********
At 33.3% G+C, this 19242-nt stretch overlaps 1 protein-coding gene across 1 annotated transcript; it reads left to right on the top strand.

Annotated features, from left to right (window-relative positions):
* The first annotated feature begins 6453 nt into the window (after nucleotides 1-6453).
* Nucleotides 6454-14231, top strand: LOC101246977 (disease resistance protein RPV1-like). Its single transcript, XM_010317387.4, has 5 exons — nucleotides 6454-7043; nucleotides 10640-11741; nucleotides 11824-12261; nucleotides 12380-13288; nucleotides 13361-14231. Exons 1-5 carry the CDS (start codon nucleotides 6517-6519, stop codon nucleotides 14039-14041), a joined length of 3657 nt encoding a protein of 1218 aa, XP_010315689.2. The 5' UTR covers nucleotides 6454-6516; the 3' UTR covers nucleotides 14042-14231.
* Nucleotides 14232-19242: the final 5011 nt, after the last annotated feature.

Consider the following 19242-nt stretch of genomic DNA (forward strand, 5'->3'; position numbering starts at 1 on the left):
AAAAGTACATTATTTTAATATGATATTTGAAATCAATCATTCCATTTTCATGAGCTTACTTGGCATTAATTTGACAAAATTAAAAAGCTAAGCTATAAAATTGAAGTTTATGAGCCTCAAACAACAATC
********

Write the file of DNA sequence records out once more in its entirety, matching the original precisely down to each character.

At 33.3% G+C, this 19242-nt stretch overlaps 1 protein-coding gene across 1 annotated transcript; it reads left to right on the top strand.

Annotated features, from left to right (window-relative positions):
* The first annotated feature begins 6453 nt into the window (after nucleotides 1-6453).
* Nucleotides 6454-14231, top strand: LOC101246977 (disease resistance protein RPV1-like). Its single transcript, XM_010317387.4, has 5 exons — nucleotides 6454-7043; nucleotides 10640-11741; nucleotides 11824-12261; nucleotides 12380-13288; nucleotides 13361-14231. Exons 1-5 carry the CDS (start codon nucleotides 6517-6519, stop codon nucleotides 14039-14041), a joined length of 3657 nt encoding a protein of 1218 aa, XP_010315689.2. The 5' UTR covers nucleotides 6454-6516; the 3' UTR covers nucleotides 14042-14231.
* Nucleotides 14232-19242: the final 5011 nt, after the last annotated feature.

Consider the following 19242-nt stretch of genomic DNA (forward strand, 5'->3'; position numbering starts at 1 on the left):
AAAAGTACATTATTTTAATATGATATTTGAAATCAATCATTCCATTTTCATGAGCTTACTTGGCATTAATTTGACAAAATTAAAAAGCTAAGCTATAAAATTGAAGTTTATGAGCCTCAAACAACAATC